The mass of the people would be susceptible to “fickleness and passion,” he warned. They would suffer from “want of information as to their true interest.” Those who must “labour under all the hardships of life” would “secretly sigh for a more equal distribution of its blessings.” Over time, as the population expanded and crowded into cities, the risk would only worsen that “the major interest might under sudden impulses be tempted to commit injustice on the minority.”

To protect property from the people—and ultimately, the people from themselves—the Framers would have to erect “a necessary fence” against “impetuous councils.” A Senate to counterbalance the House of Representatives, selected from a more elite few and serving for longer terms, would be one such fence. The indirect election of the president through an Electoral College would be another. A federal judiciary confirmed by the Senate and serving for life would provide one more. And so on through the constitutional design.

The system of government in the United States has evolved in many important ways since 1787. But the mistrust of unpropertied majorities—especially urban unpropertied majorities—persists. In no other comparably developed society is voting as difficult; in no peer society are votes weighted as unequally; in no peer society is there a legislative chamber where 41 percent of the lawmakers can routinely outvote 59 percent, as happens in the U.S. Senate. . . .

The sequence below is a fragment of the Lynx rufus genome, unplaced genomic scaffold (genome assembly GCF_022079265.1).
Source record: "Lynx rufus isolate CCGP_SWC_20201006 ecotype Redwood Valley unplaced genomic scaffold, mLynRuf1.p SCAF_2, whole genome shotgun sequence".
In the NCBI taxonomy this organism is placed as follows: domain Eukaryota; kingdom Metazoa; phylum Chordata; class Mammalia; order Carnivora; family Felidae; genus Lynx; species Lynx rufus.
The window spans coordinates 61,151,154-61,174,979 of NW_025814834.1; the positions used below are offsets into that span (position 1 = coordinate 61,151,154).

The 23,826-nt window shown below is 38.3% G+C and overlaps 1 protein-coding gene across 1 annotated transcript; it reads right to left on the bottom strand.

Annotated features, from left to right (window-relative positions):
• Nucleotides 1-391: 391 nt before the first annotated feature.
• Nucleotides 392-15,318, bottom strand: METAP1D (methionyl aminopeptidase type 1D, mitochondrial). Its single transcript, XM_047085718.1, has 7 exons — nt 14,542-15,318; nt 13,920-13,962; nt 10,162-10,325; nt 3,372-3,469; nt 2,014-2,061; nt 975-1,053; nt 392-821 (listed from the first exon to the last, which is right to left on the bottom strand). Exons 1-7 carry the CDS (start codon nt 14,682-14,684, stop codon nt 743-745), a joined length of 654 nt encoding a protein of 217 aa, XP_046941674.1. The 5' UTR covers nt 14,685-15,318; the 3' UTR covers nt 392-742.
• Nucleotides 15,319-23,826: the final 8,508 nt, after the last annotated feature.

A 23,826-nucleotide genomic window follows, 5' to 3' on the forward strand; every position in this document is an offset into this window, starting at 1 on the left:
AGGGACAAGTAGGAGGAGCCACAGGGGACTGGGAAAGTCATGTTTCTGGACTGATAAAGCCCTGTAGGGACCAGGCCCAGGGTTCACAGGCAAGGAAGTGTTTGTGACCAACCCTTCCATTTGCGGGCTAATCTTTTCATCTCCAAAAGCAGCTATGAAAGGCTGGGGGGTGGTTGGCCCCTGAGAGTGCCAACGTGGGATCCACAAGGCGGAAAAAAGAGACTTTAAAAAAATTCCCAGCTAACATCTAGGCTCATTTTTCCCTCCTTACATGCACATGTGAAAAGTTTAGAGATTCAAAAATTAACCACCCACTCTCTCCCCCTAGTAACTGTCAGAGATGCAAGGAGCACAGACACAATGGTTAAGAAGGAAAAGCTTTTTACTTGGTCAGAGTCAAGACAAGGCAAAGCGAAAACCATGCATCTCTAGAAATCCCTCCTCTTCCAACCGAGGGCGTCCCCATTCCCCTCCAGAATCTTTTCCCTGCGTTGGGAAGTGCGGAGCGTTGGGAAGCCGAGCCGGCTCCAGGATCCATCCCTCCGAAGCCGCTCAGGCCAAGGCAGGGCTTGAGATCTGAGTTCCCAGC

American anti-majoritarians have always promised that minority privilege will deliver positive results: stability, sobriety, the security of the public debt, and tranquil and peaceful presidential elections. But again and again, those promises have proved the exact opposite of reality. In practice, the privileged minority has shown itself to be unstable and unsober. . . .